Skip to main content


With this second newsletter for 2022, it is time to look back at what has been achieved during the year. While working conditions have improved significantly, thanks to the changing pandemic situation, it has been a challenging year for PDC on various levels.

The ongoing installation of new hardware resources has been a major focus this year. In fact, the last hardware components for the Dardel high-performance computing (HPC) system are arriving at the time of writing. In recent months, there have been many changes in the system during which the team at PDC worked (often at very late hours) to keep the already deployed CPU partition of Dardel running and as stable as possible, despite various issues arising that were outside PDC’s control. Although it has not been possible to continuously maintain the target level of availability as a result of these disruptions, we are confident of resuming this level of service once the full upgraded system has passed all the acceptance tests during the first quarter of 2023. A very notable addition to the system was the graphics processing unit (GPU) partition, which pushed Dardel to 68th position on the Top500 list, a list that ranks the systems according to the throughput of floating-point operations while running the high-performance Linpack benchmark (see Dardel Fastest in Sweden ). Even more notable is that Dardel, with the new GPU partition, is now at position 5 in the Green500 list, which measures power efficiency by dividing the throughput of floating-point operations measured for the Top500 list by the amount of power that is consumed. The significance and importance of operating Dardel as one of the most power-efficient systems in the world are obvious, particularly given the significant increase in electricity prices. In addition, progress is being made on establishing Dardel’s little sister, namely the Dardel Cloud, which will be available for users soon (see Building the Dardel Cloud ). This resource will open up new usage models with researchers being able to deploy virtual servers with a lot of freedom regarding how to configure them. Also, data sharing according to FAIR principles (that is, with data being findable, accessible, interoperable and reusable) will become easier with a new object store.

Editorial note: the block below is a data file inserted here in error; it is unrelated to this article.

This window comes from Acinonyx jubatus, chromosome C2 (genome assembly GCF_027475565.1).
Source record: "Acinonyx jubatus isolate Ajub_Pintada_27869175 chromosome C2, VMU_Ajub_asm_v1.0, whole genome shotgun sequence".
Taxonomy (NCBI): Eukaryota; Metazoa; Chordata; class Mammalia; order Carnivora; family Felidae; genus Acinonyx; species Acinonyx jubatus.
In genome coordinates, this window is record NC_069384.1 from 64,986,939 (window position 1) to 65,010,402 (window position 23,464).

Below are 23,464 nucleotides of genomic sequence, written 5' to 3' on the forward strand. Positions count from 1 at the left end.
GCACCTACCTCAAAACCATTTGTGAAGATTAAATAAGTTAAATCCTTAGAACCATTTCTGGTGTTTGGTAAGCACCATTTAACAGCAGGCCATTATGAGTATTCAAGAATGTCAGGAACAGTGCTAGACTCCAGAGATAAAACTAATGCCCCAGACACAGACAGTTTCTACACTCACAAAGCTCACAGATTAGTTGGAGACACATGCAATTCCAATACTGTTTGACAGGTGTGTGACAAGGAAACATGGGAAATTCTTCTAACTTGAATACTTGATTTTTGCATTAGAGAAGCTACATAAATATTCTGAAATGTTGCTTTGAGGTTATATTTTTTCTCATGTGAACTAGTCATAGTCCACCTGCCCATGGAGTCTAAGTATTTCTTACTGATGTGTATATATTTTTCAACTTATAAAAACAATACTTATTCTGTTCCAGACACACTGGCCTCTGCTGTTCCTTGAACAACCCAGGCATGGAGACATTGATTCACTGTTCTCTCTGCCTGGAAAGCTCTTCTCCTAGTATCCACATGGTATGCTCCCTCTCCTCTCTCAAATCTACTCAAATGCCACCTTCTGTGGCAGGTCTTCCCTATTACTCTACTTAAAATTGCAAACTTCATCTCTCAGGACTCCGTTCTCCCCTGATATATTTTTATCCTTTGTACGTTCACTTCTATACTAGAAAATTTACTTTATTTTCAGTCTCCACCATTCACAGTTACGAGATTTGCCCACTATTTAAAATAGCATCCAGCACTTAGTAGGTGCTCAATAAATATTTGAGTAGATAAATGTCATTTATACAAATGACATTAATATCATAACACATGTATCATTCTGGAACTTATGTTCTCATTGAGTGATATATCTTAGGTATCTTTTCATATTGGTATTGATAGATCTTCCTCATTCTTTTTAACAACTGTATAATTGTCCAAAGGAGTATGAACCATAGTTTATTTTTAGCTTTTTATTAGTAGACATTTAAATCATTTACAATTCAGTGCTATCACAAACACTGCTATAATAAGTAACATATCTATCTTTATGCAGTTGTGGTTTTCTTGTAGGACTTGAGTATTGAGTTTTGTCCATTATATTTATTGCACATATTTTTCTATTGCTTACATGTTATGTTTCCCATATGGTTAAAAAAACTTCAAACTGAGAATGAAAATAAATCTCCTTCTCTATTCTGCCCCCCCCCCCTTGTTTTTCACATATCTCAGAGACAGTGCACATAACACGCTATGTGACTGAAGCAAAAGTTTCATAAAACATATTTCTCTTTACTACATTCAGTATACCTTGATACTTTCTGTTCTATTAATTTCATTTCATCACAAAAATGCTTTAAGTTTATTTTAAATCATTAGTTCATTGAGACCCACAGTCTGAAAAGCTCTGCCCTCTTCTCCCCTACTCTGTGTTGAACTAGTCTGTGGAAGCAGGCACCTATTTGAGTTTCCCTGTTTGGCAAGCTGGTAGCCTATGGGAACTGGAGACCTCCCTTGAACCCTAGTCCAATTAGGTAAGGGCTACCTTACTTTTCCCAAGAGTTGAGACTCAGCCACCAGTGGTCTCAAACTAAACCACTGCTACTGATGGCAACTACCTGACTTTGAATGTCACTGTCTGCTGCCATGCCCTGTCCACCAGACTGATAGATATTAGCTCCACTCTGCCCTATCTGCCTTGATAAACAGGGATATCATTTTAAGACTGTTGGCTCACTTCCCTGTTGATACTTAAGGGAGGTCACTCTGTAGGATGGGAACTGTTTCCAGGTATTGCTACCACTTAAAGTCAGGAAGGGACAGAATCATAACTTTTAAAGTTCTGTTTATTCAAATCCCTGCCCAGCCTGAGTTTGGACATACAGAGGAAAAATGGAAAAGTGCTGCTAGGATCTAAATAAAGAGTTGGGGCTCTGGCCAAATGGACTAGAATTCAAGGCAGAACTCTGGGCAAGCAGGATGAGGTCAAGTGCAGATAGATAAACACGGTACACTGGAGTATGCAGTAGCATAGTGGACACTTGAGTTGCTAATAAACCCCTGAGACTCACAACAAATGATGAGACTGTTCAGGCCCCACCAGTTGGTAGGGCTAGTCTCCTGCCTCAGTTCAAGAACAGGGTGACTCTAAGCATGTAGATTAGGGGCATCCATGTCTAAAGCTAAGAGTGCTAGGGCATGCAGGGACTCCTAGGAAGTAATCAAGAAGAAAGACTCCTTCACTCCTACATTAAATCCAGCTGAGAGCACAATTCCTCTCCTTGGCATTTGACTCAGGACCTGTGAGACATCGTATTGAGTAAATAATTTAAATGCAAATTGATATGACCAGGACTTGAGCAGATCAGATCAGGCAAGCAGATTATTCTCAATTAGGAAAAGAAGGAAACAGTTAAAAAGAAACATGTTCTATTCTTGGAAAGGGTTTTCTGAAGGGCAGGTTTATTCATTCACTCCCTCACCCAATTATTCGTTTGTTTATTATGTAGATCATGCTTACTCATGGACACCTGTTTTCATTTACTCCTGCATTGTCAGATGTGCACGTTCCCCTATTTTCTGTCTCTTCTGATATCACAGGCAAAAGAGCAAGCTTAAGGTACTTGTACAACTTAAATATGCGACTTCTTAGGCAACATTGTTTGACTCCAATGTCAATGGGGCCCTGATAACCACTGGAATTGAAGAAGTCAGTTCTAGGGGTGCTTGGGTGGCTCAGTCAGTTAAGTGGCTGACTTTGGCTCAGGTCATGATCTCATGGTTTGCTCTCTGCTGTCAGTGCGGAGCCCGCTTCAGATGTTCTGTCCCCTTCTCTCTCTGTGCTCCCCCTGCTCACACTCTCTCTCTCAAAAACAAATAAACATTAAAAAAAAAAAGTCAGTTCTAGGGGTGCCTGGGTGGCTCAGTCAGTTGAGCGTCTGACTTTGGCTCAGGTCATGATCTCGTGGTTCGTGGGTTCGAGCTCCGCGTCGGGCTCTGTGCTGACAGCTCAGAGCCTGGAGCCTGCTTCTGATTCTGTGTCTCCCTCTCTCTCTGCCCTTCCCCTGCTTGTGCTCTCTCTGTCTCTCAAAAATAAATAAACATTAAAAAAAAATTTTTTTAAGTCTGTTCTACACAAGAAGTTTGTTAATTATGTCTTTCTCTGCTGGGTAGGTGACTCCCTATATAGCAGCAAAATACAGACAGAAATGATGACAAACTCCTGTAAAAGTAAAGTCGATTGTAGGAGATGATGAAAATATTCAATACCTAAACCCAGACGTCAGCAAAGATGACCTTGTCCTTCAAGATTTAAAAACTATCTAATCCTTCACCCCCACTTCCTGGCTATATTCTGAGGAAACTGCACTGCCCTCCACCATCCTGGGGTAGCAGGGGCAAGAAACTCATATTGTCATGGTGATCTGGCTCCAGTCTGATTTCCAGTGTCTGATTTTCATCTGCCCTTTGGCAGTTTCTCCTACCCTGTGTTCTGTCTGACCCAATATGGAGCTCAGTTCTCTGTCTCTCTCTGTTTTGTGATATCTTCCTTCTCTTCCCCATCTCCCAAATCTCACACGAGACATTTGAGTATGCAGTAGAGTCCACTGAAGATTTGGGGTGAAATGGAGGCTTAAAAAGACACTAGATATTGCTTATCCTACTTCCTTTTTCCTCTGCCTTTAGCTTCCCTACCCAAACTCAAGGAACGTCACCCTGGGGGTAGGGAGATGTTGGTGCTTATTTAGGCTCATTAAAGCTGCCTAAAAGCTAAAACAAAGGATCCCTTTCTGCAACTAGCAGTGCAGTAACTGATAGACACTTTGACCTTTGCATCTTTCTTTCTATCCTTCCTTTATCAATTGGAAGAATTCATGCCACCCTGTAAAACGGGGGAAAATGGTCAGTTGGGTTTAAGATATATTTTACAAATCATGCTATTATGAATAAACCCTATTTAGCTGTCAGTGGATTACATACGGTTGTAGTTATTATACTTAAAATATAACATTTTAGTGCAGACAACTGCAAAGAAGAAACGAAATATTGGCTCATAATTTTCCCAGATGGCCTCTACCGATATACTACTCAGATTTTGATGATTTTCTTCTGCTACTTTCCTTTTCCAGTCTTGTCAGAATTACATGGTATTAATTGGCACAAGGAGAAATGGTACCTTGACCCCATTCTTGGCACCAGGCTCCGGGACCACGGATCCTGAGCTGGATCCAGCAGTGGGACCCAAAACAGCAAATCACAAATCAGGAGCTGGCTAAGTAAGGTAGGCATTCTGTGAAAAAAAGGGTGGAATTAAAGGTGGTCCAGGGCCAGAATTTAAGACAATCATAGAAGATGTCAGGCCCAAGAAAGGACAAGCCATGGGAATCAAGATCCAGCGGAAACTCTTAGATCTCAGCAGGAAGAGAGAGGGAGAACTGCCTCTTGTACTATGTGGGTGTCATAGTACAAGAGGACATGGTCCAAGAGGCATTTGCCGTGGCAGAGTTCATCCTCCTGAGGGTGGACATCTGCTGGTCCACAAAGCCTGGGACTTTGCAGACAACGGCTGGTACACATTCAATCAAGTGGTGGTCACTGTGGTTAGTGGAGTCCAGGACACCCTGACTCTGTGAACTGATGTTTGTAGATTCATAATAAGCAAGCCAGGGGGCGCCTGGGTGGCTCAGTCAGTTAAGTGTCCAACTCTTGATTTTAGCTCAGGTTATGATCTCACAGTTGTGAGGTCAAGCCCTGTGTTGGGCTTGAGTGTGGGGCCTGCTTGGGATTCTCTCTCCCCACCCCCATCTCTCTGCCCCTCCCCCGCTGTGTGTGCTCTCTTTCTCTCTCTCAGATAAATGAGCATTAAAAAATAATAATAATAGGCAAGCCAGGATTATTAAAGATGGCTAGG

With all of this new infrastructure which is based on the most recent technologies, support for researchers and engineers who use these infrastructures has to grow to keep pace with the technological hardware developments. The upcoming changes in the Swedish HPC landscape – due to the transition from the Swedish National Infrastructure for Computing (SNIC) to the National Academic Infrastructure for Supercomputing in Sweden (NAISS) at the start of next year – provide a good opportunity to think about leaping forward in respect to how support is provided for developing and using research software for HPC (see Supporting Research Software Development ). Such support will be provided to specific research communities through several new EuroHPC Centres of Excellence (see Successful Applications for EuroHPC CoEs ), and support is also available through ENCCS and SNIC/NAISS. Throughout this year, PDC continued both developing software for researchers, for example, in the area of brain research (see Describing Connectivity in Neuronal Network Models ), as well as supporting research communities through community training workshops and summer schools (see UppASD for Simulating Atomistic Spin-Dynamics  and BioExcel Summer School Live Again! ). A particular priority for next year will be to help researchers leverage the power of the new Dardel GPU partition.

PDC will also continue to strongly engage in broader training and education efforts. For instance, the CodeRefinery training events (see CodeRefinery Continues ), the series of PDC Summer Schools (see PDC Summer School 2022 ), and the series of introductory workshops (see Introduction to PDC Systems Workshop ) are being continued. We are happy to be maintaining close cooperation with the EuroHPC-funded Competence Centre ENCCS (see ENCCS Enters Its Second Phase ), for instance, with a joint GPU hackathon in March 2023. With ENCCS, PDC also shares the intention and ambition to encourage and facilitate wider business use of HPC (see Presenting Dardel for Businesses ).

This editorial began by describing the significant world-class upgrades to the infrastructure at PDC. These were made possible by venturing to take advantage of the most modern cutting-edge technology. To stay at the forefront of technological developments, it is crucial for KTH to be involved in HPC technology projects funded by EuroHPC (see Programming Models and I/O with DEEP-SEA and IO-SEA ), as well as being involved in the realisation of new HPC usage models like digital twins (see Paving the Path for Digital Twins in HPC ).

Let me finish with big thanks to the PDC team, which can be proud of all its achievements. PDC is currently undergoing a major review of its internal structures, and the interviews with all staff members confirmed that PDC is home to a diverse set of highly talented people. This is a strength of the organisation, on which we can build with confidence when we reconvene in 2023.

For the break at the turn of the year, I wish you all a well-deserved peaceful vacation, and I hope all of you will enjoy a good start to the new year and success in 2023.

Dirk Pleiter, Director PDC